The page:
INTERVIEW: Karima Francis

Spare a thought for Karima Francis. In 2009, you couldn’t move for that high barnet – topping polls all over the shop, appearing on Jools Holland, and then… a stumble. A first album suffered at the hands of a notoriously fickle music industry, so much so that far too many people overlooked the joys of follow-up The Remedy, a raw and unrelenting treatise on a broken relationship at the hands of a superb troubadour (which even landed on our Best of 2012 list). Now the Blackpool singer-songwriter returns with a new album, so we took the opportunity to find out if that hair is so big because it really is full of secrets…

Firstly we have to say: The Remedy is one of our underrated favourites (and the track Forgiven is immense). Considering all the pain that went into it, were you happy with how it turned out and how it was received?

It’s very true that The Remedy is somewhat underrated. It wasn’t really out there long enough to get rated – I think its a great album, it just didn’t reach as many people as I would have hoped. But still today I get messages from people from around the world who are hearing the record for the first time and falling in love with it. It’s enough for me knowing its a pretty timeless record.

Well, we liked it a lot. Obviously we can’t talk about you without mentioning the polls you topped back in 2009. Do you feel like all that early expectation was a bit of a curse? Or did having the support of people like Jools Holland act as a boon?  

I don’t think it was a curse, the coverage was great – they picked the wrong song though! I’m really grateful to have had that kind of experience  at such a young age…

What do you mean by ‘they picked the wrong song’ – how would you have done things differently? 

Oh, for Jools? They picked Francis from my first record which is a big, full band song, I feel if they had chosen The Author or Hold You maybe it would have gone a bit better.

And now you’ve gone from major label to independent. That couldn’t have been amicable, surely? Are you feeling the difference?

I’ve actually gone from a major label to no label. I feel the difference for sure. The weight of the wallet is much lighter!

Tell us a bit about the writing of this album – what was the writing process, what sort of themes are you touching this time? (The last one proceeded anorexia and heartbreak, but we’re hoping you’re OK now?)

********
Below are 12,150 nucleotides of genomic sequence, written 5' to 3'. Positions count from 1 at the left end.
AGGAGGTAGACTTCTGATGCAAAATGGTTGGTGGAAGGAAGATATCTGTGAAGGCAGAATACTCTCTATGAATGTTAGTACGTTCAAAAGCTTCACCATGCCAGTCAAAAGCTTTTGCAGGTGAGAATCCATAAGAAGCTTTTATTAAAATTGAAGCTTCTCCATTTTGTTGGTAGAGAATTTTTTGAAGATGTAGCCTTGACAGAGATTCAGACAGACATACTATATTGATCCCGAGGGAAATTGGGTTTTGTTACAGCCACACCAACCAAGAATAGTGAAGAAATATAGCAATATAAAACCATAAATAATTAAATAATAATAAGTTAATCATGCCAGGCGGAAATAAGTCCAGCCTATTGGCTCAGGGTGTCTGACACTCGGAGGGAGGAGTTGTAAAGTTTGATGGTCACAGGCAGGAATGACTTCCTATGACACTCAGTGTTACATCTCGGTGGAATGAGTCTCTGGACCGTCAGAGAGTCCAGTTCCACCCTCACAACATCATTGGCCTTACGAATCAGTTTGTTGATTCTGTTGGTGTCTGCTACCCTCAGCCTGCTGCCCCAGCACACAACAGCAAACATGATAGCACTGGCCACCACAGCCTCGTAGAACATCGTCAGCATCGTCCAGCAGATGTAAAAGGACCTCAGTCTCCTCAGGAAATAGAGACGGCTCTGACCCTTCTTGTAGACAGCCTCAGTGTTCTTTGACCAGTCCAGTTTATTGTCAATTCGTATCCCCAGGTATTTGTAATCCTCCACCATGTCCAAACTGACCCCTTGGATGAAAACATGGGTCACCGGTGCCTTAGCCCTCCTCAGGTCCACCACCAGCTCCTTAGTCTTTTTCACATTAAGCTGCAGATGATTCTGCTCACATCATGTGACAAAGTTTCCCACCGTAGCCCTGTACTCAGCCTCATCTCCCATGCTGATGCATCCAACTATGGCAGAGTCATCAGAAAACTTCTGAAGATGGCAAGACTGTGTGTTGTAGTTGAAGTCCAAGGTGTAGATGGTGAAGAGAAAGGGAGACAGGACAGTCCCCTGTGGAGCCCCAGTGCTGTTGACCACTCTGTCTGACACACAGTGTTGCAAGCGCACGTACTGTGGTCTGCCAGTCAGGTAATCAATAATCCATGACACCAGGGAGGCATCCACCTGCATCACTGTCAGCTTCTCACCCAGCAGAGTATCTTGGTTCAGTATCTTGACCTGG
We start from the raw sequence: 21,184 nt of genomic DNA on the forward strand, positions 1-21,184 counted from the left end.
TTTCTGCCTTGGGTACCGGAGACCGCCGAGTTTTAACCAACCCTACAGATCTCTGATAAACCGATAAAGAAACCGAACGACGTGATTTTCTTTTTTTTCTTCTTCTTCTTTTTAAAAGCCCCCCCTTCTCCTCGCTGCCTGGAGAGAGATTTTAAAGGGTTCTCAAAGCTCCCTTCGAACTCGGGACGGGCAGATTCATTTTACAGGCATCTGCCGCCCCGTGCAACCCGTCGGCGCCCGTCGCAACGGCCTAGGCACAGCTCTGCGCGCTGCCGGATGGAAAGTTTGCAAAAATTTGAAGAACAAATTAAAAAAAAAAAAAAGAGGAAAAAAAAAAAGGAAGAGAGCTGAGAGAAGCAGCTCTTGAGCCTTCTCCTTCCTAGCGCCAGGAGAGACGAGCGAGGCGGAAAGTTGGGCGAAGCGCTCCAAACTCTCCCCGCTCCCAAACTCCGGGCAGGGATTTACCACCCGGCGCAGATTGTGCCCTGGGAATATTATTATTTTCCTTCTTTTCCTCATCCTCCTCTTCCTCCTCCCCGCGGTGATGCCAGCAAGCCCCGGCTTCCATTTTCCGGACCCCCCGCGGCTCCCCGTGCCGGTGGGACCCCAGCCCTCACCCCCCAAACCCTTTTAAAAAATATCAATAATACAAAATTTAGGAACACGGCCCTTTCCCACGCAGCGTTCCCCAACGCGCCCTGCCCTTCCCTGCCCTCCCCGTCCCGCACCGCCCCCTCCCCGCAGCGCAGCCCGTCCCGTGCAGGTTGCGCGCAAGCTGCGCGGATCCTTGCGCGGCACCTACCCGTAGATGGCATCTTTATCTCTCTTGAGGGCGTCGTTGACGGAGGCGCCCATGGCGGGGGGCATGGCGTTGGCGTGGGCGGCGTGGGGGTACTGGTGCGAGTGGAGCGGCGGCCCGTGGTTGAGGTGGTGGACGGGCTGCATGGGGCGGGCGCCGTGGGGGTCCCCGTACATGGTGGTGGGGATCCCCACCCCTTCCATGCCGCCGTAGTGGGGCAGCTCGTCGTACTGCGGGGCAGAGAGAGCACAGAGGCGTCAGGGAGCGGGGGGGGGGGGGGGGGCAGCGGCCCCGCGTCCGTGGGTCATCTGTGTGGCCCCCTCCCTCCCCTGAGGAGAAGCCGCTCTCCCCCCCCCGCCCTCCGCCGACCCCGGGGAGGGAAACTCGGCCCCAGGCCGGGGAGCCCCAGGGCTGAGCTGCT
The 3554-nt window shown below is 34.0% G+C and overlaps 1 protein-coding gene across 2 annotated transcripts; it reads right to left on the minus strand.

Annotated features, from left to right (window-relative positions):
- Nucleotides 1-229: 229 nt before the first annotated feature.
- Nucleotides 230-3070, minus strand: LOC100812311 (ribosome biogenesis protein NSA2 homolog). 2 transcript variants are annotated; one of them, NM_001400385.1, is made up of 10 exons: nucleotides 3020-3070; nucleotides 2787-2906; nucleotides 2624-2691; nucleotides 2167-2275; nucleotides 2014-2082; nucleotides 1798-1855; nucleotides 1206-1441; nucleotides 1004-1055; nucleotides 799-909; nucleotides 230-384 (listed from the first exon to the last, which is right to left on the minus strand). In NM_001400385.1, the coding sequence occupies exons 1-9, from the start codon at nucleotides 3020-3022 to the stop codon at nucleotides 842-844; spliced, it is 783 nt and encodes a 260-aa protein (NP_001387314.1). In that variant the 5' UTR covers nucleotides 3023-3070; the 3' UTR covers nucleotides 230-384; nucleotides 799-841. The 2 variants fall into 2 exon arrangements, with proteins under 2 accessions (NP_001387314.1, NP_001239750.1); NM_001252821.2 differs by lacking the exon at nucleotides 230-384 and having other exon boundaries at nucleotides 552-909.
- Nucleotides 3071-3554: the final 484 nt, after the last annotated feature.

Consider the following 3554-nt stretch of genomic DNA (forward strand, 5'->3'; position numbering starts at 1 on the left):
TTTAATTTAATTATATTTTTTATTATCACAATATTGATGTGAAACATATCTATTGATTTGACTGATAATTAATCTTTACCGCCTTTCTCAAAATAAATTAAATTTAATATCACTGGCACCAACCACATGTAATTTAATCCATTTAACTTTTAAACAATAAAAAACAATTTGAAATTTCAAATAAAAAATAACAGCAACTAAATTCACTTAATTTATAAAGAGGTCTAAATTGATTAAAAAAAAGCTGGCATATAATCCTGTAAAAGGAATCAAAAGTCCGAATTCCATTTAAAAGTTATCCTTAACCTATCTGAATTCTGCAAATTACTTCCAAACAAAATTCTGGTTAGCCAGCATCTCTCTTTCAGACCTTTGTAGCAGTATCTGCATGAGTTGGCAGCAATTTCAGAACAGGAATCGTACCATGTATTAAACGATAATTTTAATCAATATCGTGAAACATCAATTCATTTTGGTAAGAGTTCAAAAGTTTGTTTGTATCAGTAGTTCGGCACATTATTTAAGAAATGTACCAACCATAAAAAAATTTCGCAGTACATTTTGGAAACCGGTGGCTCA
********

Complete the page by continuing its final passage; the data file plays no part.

I am more well than I’ve ever been, thank you.  I guess this is more about moving on from heartbreak and moving forward in life. I lost a massive safety within my music. I find some of my new songs are exit doors from the past, and entry doors to my future.

Speaking of exit doors: the last album was about a break-up, though many people don’t realise it was with another girl. Do you ever see yourself as a voice for the gay audience? Do you ever get that ‘role model’ vibe or feedback from people who attend your gigs or buy your records?  

Yes, it was with a girl. I write my music for all people, not sexuality. I’m not ashamed about the facts but I don’t want it to be the first thing people know about me. I don’t really feel gay and I don’t preach!

Do we get a bit more Blackpool in the new album? Although we were always terrified by that laughing clown on the Pleasure Beach…

I guess the only similar feature  to Blackpool in this record so far is the feeling of being secluded. I’m not enjoying Blackpool anymore sadly as much as its a massive part of me its time to get out.

Really? Where do you see yourself going?

America, not quite sure which part yet…

Well, good luck to you. You’re still relatively young as an artiste. Do you look at other female singer-songwriters in your bracket to see what they’re doing / throw shade on them for getting radio play even though they’re obviously rubbish?

This is a difficult one! I won’t lie it can piss you off when you hear and see soulless shit getting out there, but there are still some good artists cutting through for sure. I’ve done a few dates with Ethan Johns on his tour, and he is an absolute legend, and he’s playing to almost empty rooms, but he is still making the music he wants to make. I admire that and have learnt a lot from him. You hear of a pretty good singer-songwriter one minute, then by the time their album comes out, it’s almost dance music or electronic. Its quite sad really. 

What sort of stuff have you been listening to yourself? We saw you did a Future Islands cover recently…

Future islands are great. Brilliant songs with brilliant concepts, I love White Denim, Ethan Johns, Cherry Ghost’s new record. Beck‘s new stuff is great. Also been getting into Arve Henriksen and Ry Cooder.

We don’t half love a bit of Beck ourselves. Anyroad – this has all been very heavy so far. Is there a lighter side to Karima Francis? Maybe some lols, or are you going to surprise us all with a guest-feature on a dance record?

Nah, no dance records! I am playing at Hoxton Square Bar on the 29th May with a full band… that’s exciting!

Karima – thank you very much.

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INTERVIEW: Karima Francis
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We sit down with the Blackpool singer-songwriter to talk about her new album
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